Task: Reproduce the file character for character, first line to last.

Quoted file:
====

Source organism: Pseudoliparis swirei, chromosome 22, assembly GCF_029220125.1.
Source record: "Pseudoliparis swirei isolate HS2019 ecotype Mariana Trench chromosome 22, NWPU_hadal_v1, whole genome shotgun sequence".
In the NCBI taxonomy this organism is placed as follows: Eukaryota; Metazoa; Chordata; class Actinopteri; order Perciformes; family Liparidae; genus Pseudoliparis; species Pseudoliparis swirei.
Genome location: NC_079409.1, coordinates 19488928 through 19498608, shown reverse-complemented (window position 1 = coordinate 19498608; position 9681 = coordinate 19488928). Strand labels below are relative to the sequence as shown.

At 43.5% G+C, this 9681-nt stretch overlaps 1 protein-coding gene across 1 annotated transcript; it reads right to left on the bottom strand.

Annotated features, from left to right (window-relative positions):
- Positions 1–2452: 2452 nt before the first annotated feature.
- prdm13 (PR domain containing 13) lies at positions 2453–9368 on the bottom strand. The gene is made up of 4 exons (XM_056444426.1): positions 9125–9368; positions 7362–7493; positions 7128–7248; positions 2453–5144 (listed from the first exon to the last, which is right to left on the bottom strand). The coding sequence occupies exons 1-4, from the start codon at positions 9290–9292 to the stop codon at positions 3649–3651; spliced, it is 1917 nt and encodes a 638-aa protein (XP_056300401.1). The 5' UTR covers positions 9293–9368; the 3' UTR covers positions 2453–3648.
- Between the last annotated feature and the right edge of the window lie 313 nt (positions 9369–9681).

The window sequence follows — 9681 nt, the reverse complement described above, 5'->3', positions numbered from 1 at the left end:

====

Source organism: Pseudoliparis swirei, chromosome 22, assembly GCF_029220125.1.
Source record: "Pseudoliparis swirei isolate HS2019 ecotype Mariana Trench chromosome 22, NWPU_hadal_v1, whole genome shotgun sequence".
In the NCBI taxonomy this organism is placed as follows: Eukaryota; Metazoa; Chordata; class Actinopteri; order Perciformes; family Liparidae; genus Pseudoliparis; species Pseudoliparis swirei.
Genome location: NC_079409.1, coordinates 19488928 through 19498608, shown reverse-complemented (window position 1 = coordinate 19498608; position 9681 = coordinate 19488928). Strand labels below are relative to the sequence as shown.

At 43.5% G+C, this 9681-nt stretch overlaps 1 protein-coding gene across 1 annotated transcript; it reads right to left on the bottom strand.

Annotated features, from left to right (window-relative positions):
- Positions 1–2452: 2452 nt before the first annotated feature.
- prdm13 (PR domain containing 13) lies at positions 2453–9368 on the bottom strand. The gene is made up of 4 exons (XM_056444426.1): positions 9125–9368; positions 7362–7493; positions 7128–7248; positions 2453–5144 (listed from the first exon to the last, which is right to left on the bottom strand). The coding sequence occupies exons 1-4, from the start codon at positions 9290–9292 to the stop codon at positions 3649–3651; spliced, it is 1917 nt and encodes a 638-aa protein (XP_056300401.1). The 5' UTR covers positions 9293–9368; the 3' UTR covers positions 2453–3648.
- Between the last annotated feature and the right edge of the window lie 313 nt (positions 9369–9681).

The window sequence follows — 9681 nt, the reverse complement described above, 5'->3', positions numbered from 1 at the left end: